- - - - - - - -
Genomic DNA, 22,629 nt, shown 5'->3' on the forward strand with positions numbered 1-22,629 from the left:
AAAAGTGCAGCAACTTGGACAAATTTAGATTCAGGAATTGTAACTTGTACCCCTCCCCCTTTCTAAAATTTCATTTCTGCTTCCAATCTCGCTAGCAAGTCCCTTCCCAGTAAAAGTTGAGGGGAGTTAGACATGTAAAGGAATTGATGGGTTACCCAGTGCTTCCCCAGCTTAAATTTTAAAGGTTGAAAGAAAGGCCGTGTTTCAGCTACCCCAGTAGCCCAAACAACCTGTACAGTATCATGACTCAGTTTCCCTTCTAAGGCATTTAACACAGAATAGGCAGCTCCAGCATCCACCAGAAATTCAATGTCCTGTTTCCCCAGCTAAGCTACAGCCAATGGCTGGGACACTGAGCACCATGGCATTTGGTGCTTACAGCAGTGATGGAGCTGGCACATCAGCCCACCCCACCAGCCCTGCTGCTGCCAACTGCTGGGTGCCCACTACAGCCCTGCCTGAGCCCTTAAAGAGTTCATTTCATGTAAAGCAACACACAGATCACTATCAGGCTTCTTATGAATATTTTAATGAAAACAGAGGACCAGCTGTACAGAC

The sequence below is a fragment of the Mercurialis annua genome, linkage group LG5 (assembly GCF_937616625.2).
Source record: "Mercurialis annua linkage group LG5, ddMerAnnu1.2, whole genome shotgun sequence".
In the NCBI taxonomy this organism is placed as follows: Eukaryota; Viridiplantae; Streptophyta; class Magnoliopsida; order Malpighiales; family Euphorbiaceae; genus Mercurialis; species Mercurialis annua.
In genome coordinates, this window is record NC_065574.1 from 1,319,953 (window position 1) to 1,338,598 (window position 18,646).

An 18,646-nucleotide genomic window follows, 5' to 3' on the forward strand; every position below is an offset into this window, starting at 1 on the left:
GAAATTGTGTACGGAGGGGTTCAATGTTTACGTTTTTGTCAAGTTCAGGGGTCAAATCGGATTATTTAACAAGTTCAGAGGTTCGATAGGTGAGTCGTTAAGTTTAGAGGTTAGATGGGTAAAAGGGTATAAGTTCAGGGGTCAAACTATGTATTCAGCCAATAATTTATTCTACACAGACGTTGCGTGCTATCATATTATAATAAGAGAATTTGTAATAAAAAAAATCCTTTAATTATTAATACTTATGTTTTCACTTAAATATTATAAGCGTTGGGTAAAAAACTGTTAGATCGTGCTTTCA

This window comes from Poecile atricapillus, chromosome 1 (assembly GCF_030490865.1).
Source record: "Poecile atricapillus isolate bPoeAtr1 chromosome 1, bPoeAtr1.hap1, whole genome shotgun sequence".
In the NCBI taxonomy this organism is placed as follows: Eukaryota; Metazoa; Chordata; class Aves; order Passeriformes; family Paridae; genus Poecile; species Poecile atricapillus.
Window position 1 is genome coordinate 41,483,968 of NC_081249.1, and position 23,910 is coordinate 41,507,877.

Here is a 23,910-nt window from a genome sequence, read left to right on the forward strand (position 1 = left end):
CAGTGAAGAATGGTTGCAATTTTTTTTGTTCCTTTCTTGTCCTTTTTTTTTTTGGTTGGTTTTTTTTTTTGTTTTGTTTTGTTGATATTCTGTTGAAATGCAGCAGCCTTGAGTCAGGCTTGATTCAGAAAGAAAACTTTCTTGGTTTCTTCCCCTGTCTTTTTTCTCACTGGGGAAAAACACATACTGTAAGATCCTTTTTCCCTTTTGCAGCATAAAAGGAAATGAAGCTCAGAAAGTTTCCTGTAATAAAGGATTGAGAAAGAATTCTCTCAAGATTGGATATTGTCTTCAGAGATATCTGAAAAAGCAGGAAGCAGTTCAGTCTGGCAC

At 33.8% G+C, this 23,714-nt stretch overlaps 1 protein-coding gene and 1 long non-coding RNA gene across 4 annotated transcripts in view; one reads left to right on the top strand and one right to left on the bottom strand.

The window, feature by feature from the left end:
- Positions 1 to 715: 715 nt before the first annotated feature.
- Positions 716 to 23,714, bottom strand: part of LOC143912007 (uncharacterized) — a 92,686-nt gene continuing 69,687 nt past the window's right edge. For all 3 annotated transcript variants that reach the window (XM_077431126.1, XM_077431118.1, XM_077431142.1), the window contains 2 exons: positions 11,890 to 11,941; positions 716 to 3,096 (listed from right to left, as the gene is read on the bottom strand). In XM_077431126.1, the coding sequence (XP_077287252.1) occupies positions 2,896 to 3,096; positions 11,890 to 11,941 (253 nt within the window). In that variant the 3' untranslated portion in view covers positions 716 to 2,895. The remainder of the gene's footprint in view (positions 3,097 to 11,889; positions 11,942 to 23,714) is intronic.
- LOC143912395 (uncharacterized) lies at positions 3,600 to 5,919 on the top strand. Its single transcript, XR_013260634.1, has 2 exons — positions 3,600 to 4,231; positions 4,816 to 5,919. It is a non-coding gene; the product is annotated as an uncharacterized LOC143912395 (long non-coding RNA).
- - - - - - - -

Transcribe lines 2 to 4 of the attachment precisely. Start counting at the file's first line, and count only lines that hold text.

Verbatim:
AAAAGTGCAGCAACTTGGACAAATTTAGATTCAGGAATTGTAACTTGTACCCCTCCCCCTTTCTAAAATTTCATTTCTGCTTCCAATCTCGCTAGCAAGTCCCTTCCCAGTAAAAGTTGAGGGGAGTTAGACATGTAAAGGAATTGATGGGTTACCCAGTGCTTCCCCAGCTTAAATTTTAAAGGTTGAAAGAAAGGCCGTGTTTCAGCTACCCCAGTAGCCCAAACAACCTGTACAGTATCATGACTCAGTTTCCCTTCTAAGGCATTTAACACAGAATAGGCAGCTCCAGCATCCACCAGAAATTCAATGTCCTGTTTCCCCAGCTAAGCTACAGCCAATGGCTGGGACACTGAGCACCATGGCATTTGGTGCTTACAGCAGTGATGGAGCTGGCACATCAGCCCACCCCACCAGCCCTGCTGCTGCCAACTGCTGGGTGCCCACTACAGCCCTGCCTGAGCCCTTAAAGAGTTCATTTCATGTAAAGCAACACACAGATCACTATCAGGCTTCTTATGAATATTTTAATGAAAACAGAGGACCAGCTGTACAGAC

The sequence below is a fragment of the Mercurialis annua genome, linkage group LG5 (assembly GCF_937616625.2).
Source record: "Mercurialis annua linkage group LG5, ddMerAnnu1.2, whole genome shotgun sequence".